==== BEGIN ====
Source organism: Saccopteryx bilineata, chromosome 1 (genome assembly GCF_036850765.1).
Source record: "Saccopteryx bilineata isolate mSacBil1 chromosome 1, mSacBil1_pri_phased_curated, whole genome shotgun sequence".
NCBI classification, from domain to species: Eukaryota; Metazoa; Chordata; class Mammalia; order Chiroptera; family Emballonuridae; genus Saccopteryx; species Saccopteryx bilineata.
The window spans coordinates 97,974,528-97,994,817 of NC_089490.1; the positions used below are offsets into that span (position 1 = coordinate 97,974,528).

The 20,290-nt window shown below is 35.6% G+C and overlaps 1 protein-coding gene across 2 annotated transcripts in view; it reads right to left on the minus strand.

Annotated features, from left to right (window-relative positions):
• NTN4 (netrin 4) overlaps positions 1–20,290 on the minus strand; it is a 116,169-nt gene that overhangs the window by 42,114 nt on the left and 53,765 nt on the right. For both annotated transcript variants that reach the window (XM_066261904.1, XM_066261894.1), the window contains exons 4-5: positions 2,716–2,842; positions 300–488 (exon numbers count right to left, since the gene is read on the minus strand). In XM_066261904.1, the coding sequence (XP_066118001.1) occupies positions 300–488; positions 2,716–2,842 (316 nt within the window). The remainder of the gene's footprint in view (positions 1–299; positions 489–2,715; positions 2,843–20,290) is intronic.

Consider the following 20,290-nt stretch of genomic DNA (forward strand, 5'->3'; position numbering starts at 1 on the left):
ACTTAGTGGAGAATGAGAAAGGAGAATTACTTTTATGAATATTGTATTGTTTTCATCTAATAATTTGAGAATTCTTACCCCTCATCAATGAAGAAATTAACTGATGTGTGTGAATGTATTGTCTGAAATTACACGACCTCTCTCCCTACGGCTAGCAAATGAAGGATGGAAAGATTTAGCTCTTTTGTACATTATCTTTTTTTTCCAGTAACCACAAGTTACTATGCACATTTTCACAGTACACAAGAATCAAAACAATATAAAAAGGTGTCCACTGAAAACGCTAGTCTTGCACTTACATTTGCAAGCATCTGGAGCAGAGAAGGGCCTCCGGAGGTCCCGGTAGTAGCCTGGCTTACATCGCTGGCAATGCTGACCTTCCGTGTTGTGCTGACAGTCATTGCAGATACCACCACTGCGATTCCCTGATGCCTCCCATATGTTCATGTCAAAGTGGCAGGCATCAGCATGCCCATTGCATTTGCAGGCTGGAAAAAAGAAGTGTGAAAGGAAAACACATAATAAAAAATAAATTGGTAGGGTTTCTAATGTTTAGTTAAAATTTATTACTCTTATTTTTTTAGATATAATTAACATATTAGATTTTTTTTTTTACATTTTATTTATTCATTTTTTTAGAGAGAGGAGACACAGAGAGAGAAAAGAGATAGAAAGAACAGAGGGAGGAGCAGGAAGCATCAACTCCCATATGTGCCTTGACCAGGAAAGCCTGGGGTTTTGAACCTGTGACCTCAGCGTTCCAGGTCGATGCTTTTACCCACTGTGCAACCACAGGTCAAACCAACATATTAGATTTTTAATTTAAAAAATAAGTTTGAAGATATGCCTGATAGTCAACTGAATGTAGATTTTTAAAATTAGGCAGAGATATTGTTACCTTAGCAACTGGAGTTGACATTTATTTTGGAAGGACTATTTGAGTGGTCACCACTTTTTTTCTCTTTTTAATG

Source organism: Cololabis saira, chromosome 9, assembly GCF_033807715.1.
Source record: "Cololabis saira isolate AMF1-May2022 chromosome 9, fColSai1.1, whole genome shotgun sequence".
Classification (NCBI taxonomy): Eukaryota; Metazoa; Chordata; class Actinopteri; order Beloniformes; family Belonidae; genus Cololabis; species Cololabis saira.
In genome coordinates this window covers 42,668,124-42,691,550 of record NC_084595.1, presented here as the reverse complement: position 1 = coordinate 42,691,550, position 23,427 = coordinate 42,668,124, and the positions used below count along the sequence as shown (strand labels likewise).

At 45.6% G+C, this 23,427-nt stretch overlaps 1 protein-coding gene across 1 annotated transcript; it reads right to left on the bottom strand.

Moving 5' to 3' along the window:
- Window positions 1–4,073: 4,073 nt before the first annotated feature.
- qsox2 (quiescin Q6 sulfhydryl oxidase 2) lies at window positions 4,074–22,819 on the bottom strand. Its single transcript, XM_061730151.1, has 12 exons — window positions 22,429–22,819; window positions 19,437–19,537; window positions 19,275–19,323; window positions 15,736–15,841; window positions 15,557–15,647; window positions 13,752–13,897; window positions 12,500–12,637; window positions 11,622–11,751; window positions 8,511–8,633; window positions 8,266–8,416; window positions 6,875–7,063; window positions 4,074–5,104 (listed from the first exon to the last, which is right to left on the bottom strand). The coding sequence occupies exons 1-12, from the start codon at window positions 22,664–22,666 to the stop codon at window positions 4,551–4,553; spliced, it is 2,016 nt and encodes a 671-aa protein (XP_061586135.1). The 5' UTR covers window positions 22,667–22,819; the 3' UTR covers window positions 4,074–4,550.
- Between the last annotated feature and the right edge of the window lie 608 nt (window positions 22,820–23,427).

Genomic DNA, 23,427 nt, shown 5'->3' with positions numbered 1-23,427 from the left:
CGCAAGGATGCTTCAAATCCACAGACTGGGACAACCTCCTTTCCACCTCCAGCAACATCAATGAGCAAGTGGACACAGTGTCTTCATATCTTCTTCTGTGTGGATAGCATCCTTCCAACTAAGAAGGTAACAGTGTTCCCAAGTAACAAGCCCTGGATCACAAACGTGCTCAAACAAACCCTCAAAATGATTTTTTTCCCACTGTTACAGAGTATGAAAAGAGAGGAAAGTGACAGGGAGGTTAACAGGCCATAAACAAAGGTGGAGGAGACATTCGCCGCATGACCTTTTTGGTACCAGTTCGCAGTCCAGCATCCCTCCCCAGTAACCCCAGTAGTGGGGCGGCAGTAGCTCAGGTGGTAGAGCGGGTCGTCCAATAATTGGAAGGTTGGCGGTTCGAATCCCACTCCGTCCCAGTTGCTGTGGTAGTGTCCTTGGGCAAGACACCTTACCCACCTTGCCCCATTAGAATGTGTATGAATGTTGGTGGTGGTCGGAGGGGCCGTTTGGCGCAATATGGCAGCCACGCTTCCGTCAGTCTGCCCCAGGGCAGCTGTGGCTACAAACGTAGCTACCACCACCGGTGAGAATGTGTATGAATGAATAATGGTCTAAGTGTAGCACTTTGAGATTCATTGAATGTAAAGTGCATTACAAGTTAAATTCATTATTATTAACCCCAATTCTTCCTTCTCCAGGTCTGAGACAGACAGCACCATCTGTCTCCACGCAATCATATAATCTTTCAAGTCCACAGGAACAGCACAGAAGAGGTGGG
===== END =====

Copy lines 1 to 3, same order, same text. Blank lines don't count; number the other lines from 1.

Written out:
Source organism: Saccopteryx bilineata, chromosome 1 (genome assembly GCF_036850765.1).
Source record: "Saccopteryx bilineata isolate mSacBil1 chromosome 1, mSacBil1_pri_phased_curated, whole genome shotgun sequence".
NCBI classification, from domain to species: Eukaryota; Metazoa; Chordata; class Mammalia; order Chiroptera; family Emballonuridae; genus Saccopteryx; species Saccopteryx bilineata.